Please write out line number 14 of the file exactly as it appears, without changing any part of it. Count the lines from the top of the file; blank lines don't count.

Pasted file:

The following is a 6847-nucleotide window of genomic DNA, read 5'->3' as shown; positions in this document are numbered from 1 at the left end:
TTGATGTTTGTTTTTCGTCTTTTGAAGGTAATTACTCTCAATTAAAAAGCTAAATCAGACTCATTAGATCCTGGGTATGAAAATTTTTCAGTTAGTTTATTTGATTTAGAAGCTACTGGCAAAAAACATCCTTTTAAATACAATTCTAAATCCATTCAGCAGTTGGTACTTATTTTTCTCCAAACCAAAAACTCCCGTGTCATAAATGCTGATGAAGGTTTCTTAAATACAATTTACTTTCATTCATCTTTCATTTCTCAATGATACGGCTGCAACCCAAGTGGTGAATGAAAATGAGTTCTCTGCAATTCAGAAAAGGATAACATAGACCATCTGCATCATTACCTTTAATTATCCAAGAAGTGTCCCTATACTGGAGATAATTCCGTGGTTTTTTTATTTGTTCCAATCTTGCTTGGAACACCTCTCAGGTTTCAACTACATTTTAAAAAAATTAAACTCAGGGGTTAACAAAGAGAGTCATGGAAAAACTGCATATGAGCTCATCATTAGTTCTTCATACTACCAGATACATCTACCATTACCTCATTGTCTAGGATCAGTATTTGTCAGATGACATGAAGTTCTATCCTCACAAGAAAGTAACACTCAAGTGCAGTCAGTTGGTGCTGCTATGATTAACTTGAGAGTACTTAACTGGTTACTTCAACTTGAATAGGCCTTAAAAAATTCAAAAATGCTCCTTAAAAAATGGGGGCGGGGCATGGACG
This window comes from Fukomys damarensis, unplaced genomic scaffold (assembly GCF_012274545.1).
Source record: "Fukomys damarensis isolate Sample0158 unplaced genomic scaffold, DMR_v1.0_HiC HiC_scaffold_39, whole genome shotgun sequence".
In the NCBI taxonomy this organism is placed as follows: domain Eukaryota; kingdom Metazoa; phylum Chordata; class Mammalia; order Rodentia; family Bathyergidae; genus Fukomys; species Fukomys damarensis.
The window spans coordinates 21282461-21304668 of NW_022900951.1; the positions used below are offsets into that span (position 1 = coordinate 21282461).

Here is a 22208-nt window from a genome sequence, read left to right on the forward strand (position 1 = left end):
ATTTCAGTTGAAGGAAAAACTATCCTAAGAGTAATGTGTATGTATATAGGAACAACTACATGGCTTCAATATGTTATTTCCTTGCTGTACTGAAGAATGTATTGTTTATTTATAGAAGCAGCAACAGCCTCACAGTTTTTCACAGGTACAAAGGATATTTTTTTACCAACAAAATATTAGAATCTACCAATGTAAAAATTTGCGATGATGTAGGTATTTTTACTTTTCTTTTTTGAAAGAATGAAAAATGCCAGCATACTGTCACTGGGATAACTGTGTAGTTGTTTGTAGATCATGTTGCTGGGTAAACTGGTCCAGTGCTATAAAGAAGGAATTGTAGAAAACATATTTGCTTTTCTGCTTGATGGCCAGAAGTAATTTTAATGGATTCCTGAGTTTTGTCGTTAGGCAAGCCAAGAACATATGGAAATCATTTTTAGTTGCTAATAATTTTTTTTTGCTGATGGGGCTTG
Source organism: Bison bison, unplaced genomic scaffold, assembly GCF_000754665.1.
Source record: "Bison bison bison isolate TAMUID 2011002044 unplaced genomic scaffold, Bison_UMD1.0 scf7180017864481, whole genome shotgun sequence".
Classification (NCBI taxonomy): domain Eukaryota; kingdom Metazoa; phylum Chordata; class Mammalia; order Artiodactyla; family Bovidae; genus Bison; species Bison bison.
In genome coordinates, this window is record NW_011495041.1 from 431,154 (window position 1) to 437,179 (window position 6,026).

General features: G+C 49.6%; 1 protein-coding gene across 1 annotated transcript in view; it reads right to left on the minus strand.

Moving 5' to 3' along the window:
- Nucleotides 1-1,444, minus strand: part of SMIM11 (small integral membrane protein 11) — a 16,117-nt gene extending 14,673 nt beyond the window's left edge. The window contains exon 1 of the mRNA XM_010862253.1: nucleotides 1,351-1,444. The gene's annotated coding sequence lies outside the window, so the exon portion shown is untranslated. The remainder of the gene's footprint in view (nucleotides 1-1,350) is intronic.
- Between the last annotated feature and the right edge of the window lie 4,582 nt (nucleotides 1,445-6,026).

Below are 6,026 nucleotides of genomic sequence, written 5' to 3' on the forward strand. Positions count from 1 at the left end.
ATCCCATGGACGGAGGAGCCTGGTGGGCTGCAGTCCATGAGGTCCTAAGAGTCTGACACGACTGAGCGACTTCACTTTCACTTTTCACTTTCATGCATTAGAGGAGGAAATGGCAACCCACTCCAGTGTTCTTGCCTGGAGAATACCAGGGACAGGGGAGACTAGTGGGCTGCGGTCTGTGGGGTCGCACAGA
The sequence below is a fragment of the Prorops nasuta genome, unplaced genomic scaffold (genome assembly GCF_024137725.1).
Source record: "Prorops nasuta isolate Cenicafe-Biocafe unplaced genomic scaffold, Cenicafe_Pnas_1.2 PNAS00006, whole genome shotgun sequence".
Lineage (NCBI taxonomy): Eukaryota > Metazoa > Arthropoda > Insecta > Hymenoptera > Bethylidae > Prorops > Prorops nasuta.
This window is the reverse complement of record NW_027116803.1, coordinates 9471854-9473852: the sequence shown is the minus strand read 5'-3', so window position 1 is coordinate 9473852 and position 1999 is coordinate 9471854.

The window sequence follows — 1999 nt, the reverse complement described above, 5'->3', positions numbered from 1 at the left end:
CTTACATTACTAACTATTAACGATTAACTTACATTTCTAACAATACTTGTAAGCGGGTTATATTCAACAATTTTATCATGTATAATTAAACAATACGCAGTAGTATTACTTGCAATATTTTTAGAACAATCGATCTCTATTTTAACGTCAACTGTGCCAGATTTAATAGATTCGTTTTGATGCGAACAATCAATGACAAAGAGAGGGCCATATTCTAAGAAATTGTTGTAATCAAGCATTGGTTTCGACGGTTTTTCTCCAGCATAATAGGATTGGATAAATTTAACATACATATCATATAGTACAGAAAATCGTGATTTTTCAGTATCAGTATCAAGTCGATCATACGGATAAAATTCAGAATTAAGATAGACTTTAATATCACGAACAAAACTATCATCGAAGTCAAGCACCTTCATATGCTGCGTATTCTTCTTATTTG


Moving 5' to 3' along the window: